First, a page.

It could be that, among other things, retailers are reacting to shoppers’ sentiments. One in five consumers names transaction time as their biggest concern when using an EMV-enabled credit or debit card, according to a recent survey by point-of-sale firm Harbortouch.
It takes about seven to 10 seconds to process a chip card at the register versus two to three seconds to process a swipe. “While seemingly small, during busy times like the holidays, these increased processing times could add up quickly,” Jared Isaacman, founder and CEO of HarborTouch, said in the press release.
This is not a hypothetical problem that’s pointed out here. In a super-busy store, slowing down the entire point-of-sale system for added security can mean less customers go through the checkout, meaning the retailers make less money.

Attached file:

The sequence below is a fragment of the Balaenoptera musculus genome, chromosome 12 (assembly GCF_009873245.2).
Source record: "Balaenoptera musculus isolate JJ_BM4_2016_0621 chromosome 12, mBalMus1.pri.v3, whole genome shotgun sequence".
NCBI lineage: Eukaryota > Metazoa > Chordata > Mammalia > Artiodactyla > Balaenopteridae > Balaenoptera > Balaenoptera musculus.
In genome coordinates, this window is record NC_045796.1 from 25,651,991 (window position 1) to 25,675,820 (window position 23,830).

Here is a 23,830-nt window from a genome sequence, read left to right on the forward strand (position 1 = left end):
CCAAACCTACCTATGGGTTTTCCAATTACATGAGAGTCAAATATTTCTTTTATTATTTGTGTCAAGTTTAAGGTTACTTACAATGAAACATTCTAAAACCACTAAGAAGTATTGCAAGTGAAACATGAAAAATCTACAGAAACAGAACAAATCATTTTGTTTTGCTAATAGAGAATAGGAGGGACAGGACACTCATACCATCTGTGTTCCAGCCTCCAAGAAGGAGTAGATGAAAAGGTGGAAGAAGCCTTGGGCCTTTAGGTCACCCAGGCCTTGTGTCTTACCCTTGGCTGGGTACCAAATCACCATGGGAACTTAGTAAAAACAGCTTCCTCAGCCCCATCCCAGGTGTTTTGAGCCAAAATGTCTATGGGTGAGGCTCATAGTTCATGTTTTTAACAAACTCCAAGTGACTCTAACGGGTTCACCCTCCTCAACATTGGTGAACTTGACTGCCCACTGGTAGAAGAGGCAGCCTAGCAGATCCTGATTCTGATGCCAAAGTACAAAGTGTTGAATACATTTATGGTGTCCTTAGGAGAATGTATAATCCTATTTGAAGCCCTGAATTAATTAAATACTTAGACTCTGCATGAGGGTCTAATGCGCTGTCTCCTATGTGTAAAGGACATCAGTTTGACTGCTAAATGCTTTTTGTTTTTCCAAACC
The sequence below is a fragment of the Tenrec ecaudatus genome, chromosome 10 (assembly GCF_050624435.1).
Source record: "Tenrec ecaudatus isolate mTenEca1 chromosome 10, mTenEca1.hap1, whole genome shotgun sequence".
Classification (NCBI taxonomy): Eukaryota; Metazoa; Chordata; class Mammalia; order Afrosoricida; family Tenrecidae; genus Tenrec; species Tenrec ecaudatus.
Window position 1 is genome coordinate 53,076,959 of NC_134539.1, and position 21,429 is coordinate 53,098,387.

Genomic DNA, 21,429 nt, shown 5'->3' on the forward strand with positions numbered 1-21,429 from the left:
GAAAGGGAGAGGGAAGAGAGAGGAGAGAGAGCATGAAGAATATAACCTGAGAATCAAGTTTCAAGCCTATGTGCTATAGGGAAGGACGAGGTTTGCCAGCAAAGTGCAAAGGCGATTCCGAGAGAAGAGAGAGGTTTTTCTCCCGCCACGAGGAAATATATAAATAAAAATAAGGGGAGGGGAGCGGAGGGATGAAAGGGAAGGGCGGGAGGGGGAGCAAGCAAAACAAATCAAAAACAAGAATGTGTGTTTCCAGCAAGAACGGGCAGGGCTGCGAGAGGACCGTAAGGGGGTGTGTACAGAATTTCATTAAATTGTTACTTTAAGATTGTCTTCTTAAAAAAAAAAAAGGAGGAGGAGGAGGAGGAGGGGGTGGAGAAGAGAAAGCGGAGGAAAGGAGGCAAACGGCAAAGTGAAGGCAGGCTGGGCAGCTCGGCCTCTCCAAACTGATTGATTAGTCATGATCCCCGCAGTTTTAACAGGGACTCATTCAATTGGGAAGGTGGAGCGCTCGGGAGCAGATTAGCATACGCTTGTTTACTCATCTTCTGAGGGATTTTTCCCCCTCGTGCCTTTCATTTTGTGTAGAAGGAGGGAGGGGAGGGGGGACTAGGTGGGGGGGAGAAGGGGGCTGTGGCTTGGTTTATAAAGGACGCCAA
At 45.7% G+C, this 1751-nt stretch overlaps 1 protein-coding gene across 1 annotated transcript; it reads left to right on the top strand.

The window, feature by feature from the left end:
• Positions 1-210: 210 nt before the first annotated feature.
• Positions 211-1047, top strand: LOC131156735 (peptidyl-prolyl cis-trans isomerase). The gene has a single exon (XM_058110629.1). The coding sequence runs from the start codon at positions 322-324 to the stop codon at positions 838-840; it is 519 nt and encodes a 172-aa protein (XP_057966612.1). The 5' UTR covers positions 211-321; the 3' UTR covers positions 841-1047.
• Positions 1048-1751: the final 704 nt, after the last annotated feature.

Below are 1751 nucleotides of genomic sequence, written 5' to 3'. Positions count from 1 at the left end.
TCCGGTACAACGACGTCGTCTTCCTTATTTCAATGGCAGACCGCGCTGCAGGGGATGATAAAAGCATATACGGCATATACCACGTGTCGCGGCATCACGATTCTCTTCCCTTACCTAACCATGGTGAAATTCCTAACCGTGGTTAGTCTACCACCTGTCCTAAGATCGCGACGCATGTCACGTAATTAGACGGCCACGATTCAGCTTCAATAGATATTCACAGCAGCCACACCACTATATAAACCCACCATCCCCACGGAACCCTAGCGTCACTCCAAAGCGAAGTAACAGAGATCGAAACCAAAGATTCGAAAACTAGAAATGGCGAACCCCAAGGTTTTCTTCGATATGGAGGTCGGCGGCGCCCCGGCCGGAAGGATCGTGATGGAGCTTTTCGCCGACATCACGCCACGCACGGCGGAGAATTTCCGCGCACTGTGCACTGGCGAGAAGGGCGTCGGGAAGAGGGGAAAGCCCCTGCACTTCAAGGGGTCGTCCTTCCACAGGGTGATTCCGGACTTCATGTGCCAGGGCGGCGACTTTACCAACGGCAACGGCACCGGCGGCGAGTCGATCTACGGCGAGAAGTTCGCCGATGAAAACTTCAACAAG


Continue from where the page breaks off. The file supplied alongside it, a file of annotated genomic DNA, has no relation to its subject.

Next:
The problem is even more acute in stock trading. Delays of even a fraction of a second in receiving a trade order can cost serious money.
Organizations of all kinds often make a tradeoff between transaction speed and ensuring that transaction is authorized and legitimate. They usually err on the side of speed versus secure.
There is no right or wrong answer, because part of security is accepting risk for specific behavior that is less secure. This can happen because:
- The cost to mitigate the risk is too high
- The cost of failure of a mitigating security control is exceptionally high
- The likelihood of occurence of the relevant events are very low
Security measures are often viewed–rightfully so, in some cases–as impeding business. Of course, they also enable business as well. I doubt e-Commerce would have flourished the way it did had Netscape not invented Secure Sockets Layer.
Those of us in the security industry need to ensure the solutions we are offering are not impeding business while providing a high level of security and reliability. That way, organizations won’t have to accept as much risk as they do today.